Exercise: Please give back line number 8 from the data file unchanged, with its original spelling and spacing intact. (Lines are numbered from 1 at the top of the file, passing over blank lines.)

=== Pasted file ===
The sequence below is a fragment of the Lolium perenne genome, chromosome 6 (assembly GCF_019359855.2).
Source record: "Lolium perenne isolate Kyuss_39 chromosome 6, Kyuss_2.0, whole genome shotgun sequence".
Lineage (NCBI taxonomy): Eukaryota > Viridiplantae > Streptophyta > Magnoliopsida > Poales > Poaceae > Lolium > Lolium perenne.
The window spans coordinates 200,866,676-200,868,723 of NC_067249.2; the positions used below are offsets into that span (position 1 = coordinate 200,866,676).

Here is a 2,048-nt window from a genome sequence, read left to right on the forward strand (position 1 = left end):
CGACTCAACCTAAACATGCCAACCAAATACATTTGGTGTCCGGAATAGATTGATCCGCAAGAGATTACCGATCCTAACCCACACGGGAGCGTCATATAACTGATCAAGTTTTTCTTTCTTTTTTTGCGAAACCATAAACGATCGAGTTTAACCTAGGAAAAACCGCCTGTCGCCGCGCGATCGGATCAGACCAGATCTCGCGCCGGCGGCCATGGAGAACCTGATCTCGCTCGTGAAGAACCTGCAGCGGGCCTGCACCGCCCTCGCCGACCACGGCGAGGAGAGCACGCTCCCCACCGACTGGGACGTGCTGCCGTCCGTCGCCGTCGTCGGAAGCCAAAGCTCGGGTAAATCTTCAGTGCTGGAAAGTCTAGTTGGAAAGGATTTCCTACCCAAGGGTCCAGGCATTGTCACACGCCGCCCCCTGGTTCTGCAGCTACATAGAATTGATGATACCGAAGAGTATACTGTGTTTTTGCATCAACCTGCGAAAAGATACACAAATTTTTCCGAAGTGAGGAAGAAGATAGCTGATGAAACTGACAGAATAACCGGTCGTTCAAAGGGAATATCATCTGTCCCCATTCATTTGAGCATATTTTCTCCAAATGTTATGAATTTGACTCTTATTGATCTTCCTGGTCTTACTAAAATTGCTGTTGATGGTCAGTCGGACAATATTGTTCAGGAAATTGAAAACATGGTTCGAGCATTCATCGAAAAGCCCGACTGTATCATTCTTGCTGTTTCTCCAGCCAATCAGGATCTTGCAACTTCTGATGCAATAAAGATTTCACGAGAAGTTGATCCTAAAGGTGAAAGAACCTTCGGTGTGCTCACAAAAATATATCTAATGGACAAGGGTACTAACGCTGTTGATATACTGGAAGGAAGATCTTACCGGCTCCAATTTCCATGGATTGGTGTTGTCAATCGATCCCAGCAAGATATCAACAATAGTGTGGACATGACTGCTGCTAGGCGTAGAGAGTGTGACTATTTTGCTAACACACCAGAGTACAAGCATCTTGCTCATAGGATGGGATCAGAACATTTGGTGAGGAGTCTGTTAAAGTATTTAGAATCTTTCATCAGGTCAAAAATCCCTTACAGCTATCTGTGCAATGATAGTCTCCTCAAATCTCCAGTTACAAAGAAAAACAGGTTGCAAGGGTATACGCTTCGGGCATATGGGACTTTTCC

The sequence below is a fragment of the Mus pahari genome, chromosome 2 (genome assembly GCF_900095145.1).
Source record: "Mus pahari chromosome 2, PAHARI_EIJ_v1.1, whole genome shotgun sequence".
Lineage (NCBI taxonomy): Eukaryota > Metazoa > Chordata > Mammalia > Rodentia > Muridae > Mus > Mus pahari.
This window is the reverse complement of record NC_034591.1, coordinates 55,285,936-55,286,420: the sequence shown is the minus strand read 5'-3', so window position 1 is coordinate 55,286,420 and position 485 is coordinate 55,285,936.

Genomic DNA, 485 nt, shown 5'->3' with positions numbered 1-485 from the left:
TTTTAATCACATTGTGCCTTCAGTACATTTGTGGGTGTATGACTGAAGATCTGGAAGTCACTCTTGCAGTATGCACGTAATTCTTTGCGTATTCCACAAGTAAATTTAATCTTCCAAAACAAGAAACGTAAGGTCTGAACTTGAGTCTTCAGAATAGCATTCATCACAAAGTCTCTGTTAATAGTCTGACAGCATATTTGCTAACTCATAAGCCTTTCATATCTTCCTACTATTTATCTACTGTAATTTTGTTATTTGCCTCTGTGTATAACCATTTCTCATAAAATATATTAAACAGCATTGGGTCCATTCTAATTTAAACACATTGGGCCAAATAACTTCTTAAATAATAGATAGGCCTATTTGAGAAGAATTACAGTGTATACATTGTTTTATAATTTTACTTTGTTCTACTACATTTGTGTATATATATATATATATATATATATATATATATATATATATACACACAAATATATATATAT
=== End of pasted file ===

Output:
Source record: "Mus pahari chromosome 2, PAHARI_EIJ_v1.1, whole genome shotgun sequence".